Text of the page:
Queen Street Tunnel

(Cowlairs Tunnel, Queen Street High Level Tunnel)

A lengthy double-track railway tunnel which forms the approach to Queen Street Station in Glasgow, Cowlairs Tunnel (or Queen Street High Level Tunnel) was built in 1842 by John Miller (1805-83) to take the Edinburgh and Glasgow Railway beneath the Glasgow Branch of the Forth and Clyde Canal. The Canal company had insisted the railway pass below rather than on a bridge over their canal, giving rise to a steep gradient known as the Cowlairs Incline, which extends beyond the tunnel. This 1-in-46 incline required trains to be pulled by a continuous wire cable until 1908, after which banking engines were used until more powerful diesel engines became available in the late 1960s. The tunnel now passes beneath the M8 Motorway which, in part, followed the route of the former canal.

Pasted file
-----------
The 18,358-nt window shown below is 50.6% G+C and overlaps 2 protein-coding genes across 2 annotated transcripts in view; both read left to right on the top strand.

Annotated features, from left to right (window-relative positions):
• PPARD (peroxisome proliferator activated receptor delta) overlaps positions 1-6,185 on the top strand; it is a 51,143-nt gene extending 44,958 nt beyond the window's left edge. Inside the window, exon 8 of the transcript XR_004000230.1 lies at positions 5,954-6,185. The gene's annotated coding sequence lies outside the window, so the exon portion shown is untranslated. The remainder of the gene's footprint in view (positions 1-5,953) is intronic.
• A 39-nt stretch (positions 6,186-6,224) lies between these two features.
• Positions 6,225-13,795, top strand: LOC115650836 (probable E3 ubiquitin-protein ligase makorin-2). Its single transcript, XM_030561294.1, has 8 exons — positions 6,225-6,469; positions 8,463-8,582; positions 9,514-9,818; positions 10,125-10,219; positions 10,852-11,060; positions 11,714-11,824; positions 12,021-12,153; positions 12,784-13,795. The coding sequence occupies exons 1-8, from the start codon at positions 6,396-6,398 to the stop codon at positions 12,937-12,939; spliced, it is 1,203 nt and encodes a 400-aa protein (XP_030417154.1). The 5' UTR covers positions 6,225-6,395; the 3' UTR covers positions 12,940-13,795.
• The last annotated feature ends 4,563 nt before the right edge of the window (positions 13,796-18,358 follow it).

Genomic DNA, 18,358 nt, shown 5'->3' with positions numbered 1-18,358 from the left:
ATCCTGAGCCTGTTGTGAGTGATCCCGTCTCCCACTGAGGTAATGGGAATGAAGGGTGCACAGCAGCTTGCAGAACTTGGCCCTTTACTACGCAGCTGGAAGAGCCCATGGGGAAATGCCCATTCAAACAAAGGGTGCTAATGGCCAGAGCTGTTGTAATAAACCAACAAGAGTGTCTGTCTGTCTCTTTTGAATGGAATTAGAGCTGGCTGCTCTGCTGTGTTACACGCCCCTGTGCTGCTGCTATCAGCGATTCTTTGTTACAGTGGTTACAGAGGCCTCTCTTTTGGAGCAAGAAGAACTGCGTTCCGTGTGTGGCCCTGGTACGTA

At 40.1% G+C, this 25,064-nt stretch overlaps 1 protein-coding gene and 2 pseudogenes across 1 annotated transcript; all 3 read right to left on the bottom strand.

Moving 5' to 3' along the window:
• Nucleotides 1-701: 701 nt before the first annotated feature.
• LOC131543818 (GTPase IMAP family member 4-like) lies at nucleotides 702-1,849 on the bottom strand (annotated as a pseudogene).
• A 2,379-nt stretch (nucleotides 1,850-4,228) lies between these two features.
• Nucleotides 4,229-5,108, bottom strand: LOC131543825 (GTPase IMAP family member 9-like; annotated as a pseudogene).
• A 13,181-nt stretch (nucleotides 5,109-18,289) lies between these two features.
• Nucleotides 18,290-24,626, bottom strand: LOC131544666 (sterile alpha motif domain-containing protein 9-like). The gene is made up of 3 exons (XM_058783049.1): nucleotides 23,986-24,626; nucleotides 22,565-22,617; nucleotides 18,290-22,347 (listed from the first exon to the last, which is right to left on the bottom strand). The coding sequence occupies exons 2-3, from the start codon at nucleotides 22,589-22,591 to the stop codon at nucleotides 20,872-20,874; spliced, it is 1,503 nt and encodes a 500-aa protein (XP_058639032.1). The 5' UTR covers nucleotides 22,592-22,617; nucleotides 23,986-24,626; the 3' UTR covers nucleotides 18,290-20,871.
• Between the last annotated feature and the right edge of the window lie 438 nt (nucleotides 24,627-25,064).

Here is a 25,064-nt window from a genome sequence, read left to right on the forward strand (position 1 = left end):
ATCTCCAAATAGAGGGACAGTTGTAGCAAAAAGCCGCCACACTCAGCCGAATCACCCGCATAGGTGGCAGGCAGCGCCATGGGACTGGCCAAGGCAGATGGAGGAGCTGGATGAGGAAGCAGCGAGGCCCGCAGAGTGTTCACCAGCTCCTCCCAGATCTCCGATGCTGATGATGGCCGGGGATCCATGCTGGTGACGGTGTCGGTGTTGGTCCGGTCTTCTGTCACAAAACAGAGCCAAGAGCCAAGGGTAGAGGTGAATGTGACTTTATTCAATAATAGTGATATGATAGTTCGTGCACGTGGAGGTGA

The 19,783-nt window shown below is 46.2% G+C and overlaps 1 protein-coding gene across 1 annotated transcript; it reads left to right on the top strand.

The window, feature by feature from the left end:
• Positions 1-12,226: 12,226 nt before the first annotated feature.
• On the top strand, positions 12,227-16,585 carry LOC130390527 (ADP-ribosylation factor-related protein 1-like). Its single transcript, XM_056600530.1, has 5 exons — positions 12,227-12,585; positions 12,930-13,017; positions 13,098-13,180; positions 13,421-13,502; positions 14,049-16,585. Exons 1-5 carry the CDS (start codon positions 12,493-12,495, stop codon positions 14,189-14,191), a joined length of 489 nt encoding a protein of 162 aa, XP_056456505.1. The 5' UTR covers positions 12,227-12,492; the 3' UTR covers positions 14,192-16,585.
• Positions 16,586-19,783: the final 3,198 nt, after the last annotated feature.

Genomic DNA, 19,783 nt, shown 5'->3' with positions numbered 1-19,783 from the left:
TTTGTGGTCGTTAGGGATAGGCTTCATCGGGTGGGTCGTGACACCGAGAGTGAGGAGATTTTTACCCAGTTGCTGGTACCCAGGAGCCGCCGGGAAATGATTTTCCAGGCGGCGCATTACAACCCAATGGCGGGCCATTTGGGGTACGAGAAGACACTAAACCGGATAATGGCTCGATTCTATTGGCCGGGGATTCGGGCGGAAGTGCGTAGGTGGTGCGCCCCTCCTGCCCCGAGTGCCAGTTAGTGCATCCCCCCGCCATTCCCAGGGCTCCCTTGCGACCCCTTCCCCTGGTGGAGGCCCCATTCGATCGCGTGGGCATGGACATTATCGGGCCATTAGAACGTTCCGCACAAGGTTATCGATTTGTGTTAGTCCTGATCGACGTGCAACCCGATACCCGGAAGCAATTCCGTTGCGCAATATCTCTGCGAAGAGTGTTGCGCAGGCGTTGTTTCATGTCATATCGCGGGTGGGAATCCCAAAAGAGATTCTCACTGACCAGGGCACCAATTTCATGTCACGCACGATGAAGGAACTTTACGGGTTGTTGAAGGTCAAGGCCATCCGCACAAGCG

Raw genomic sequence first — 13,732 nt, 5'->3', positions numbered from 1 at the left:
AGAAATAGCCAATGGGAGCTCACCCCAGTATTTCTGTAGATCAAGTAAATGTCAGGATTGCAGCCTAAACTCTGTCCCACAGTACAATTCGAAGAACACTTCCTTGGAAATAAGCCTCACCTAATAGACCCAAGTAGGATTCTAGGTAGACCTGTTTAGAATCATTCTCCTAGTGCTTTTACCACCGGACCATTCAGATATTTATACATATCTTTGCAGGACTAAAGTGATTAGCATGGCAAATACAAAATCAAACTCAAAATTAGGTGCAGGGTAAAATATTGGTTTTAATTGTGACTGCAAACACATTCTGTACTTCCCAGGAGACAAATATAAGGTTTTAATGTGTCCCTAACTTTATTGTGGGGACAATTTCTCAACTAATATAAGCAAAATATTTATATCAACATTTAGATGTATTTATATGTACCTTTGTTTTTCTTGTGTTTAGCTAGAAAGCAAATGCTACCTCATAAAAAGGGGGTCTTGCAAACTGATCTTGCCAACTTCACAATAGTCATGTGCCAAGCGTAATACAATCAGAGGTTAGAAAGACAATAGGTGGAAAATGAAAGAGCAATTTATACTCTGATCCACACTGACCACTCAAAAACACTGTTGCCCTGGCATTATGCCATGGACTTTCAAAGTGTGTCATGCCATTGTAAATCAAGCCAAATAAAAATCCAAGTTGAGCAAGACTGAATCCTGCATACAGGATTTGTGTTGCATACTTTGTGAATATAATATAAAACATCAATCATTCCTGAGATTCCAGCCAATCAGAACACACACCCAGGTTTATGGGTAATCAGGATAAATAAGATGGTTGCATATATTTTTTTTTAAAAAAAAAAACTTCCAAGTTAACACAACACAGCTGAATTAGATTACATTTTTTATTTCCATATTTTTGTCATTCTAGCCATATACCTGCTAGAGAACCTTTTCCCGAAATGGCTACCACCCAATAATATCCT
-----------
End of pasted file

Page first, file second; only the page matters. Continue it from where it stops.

Cowlairs Tunnel now extends to 920m (3018 feet) and was originally formed of three parts; namely Bell's Park Tunnel (248m / 816 feet), Asylum Tunnel (267m / 876 feet) and Broomhill Tunnel (435m / 1428 feet), but the southern end of the Bell's Park Tunnel was cut back to the north of Cathedral Street 1878-80. There were once two air shafts, at Calgary Street and Cowcaddens Road, both now covered. The floor of the tunnel was renewed in concrete in 1976, but this deteriorated over time due to water ingress. In 2016 the tunnel was closed for twenty weeks while this concrete slab was renewed and lowered to give space for overhead wiring permitting electrification of the line as part of the Edinburgh-Glasgow Improvement Programme.

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